As Christians prepare to celebrate Easter, the new issue of Virginia Quarterly Review offers an essay by Carlene Bauer called “A Difficult Balance: Some Thoughts on the Intersection of Faith and Fiction.” It’s a searching, candid piece about the discomfort of hovering between certainties.
Raised in an evangelical tradition, Bauer begins her reflections in the New York church where she once converted to Catholicism. She sits in the cathedral not so much hungry for God’s presence as nostalgic for it. Just as the homily seems about to offer her comfort, she feels the prick of exclusivity in the priest’s words that drove her from the pews years ago. A firm believer in the open table, Bauer confesses that she’s “easily discouraged at the first sound of exclusion or judgment. . . . Everything in me flinches at the certainties and sanctimony, and I think no, I can’t go back.”
But for Bauer, the orthodoxy of unbelief is no easier to adopt. “I want to believe,” she writes, “because doubt is unbearable.” Prompted to think about the faithful nature of her work, she begins to realize that writing fiction is, for her, a kind of prayer, even though “the literary novel, current American edition, does not seem to be where we go to work out our relation to the numinous.”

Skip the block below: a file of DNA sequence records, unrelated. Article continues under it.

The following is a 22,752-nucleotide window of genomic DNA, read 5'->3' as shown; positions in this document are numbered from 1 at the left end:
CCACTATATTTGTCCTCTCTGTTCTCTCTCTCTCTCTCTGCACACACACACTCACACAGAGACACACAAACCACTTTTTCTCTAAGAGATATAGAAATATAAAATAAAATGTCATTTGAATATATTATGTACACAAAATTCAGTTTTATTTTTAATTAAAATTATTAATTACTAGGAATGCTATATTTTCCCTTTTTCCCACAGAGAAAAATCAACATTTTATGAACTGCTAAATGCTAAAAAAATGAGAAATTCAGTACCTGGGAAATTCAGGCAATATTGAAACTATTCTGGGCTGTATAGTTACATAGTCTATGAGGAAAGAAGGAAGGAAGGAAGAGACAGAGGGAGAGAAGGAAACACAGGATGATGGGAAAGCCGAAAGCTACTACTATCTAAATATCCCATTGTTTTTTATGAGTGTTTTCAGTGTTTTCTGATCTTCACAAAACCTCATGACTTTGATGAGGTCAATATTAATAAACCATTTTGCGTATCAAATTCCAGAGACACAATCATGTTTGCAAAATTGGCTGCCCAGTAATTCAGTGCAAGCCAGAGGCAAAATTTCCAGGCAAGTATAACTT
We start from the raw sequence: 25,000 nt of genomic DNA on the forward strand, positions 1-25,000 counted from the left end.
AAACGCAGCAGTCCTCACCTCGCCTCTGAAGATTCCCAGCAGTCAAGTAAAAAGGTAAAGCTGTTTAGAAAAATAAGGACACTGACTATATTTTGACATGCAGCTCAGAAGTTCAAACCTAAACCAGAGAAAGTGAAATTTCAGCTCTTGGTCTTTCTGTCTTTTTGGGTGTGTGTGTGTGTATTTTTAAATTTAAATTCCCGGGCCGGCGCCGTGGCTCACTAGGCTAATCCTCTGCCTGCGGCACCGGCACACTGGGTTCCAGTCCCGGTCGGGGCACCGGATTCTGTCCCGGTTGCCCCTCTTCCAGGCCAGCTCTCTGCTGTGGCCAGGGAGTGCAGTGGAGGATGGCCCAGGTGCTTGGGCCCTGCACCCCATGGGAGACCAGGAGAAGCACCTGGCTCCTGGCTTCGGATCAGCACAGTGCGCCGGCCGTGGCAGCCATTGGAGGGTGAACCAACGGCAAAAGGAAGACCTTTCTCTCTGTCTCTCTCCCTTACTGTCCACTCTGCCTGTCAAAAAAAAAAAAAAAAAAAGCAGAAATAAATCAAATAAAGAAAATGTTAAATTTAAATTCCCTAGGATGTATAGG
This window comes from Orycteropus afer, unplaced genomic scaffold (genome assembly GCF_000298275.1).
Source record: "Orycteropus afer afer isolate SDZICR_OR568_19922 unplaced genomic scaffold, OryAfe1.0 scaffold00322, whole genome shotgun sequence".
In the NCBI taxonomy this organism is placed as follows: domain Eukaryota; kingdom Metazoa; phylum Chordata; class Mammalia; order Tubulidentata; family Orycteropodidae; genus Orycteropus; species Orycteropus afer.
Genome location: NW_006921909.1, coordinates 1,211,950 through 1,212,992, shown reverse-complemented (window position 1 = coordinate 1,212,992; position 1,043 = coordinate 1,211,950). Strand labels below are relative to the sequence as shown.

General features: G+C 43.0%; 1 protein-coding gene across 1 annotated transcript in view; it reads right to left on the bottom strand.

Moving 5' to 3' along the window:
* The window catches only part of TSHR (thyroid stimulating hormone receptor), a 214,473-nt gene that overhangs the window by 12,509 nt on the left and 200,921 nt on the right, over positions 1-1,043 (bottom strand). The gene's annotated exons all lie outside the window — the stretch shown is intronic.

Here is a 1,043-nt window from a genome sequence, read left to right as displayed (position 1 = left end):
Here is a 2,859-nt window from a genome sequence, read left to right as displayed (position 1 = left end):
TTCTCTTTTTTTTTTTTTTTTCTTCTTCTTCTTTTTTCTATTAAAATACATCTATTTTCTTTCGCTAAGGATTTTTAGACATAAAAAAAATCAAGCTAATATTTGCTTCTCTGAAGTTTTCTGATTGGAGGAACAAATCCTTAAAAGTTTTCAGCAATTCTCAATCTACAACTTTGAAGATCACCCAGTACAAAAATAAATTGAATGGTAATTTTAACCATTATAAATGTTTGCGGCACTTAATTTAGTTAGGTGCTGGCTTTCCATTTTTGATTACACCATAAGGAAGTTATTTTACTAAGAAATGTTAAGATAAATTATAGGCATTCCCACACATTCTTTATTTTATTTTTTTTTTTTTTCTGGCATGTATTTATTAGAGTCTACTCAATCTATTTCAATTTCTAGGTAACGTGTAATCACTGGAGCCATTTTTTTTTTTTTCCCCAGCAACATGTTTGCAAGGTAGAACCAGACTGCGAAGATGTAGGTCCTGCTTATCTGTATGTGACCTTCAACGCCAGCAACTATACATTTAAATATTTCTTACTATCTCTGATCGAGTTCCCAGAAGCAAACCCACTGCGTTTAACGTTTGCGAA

For a time, Bauer’s essay wanders in the wilderness, speculating about the treatment of romance in American fiction and the way it corresponds to contemporary novelists’ skeptical regard for faith. That’s a fascinating line of criticism, but it needs more room than she gives it here. This is an ongoing conversation, of course, picking up from Paul Elie’s essay in the New York Times “Has Fiction Lost Its Faith?” (2012). Michael Cunningham’s “The Snow Queen,” coming May 6, about a lapsed Catholic who experiences a celestial vision in Central Park, is sure to inspire more discussion of these issues.
Bauer is most eloquent on the quandary of being a sophisticated liberal in a society that regards faith – and even unsettled doubt – as a kind of personal embarrassment, like believing in leprechauns. “Educated to think critically at all times, I’m hesitant to announce a lingering curiosity about the possible existence of a benevolent, miraculous beyond,” she writes. “Religious doubt in particular is still seen as a kind of sin – the sin of not taking a side that has infected our political discourse. . . . It’s much easier to explain why you are or are emphatically not religious than to admit to want for a God you are not sure exists.”
For Christians waiting – expectantly, faithfully, skeptically – through the days between the Crucifixion and the Resurrection, this thoughtful essay has special resonance. Anyone interested in the deepest spirit of fiction will find something here worth pondering, too.